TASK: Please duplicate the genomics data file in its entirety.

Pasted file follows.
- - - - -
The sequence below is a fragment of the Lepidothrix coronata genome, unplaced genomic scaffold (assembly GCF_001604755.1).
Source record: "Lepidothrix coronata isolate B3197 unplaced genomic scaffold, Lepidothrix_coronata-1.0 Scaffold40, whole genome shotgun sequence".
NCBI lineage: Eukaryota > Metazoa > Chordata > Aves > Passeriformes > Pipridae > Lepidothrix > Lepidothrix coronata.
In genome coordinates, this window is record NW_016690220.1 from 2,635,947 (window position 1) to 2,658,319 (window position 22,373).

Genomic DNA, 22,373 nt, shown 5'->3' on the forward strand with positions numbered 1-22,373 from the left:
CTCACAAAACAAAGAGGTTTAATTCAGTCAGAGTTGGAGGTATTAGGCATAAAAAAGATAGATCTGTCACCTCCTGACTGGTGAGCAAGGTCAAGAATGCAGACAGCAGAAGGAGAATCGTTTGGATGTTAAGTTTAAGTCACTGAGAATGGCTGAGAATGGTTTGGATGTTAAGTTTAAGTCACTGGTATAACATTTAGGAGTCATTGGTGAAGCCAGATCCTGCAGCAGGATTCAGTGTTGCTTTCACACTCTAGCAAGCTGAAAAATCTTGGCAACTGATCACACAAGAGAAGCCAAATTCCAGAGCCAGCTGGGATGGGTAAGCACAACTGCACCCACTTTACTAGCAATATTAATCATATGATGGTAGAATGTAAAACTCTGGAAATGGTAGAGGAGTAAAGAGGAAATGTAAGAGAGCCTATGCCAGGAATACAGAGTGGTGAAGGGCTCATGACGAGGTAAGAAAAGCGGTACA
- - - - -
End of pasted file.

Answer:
The sequence below is a fragment of the Lepidothrix coronata genome, unplaced genomic scaffold (assembly GCF_001604755.1).
Source record: "Lepidothrix coronata isolate B3197 unplaced genomic scaffold, Lepidothrix_coronata-1.0 Scaffold40, whole genome shotgun sequence".
NCBI lineage: Eukaryota > Metazoa > Chordata > Aves > Passeriformes > Pipridae > Lepidothrix > Lepidothrix coronata.
In genome coordinates, this window is record NW_016690220.1 from 2,635,947 (window position 1) to 2,658,319 (window position 22,373).

Genomic DNA, 22,373 nt, shown 5'->3' on the forward strand with positions numbered 1-22,373 from the left:
CTCACAAAACAAAGAGGTTTAATTCAGTCAGAGTTGGAGGTATTAGGCATAAAAAAGATAGATCTGTCACCTCCTGACTGGTGAGCAAGGTCAAGAATGCAGACAGCAGAAGGAGAATCGTTTGGATGTTAAGTTTAAGTCACTGAGAATGGCTGAGAATGGTTTGGATGTTAAGTTTAAGTCACTGGTATAACATTTAGGAGTCATTGGTGAAGCCAGATCCTGCAGCAGGATTCAGTGTTGCTTTCACACTCTAGCAAGCTGAAAAATCTTGGCAACTGATCACACAAGAGAAGCCAAATTCCAGAGCCAGCTGGGATGGGTAAGCACAACTGCACCCACTTTACTAGCAATATTAATCATATGATGGTAGAATGTAAAACTCTGGAAATGGTAGAGGAGTAAAGAGGAAATGTAAGAGAGCCTATGCCAGGAATACAGAGTGGTGAAGGGCTCATGACGAGGTAAGAAAAGCGGTACA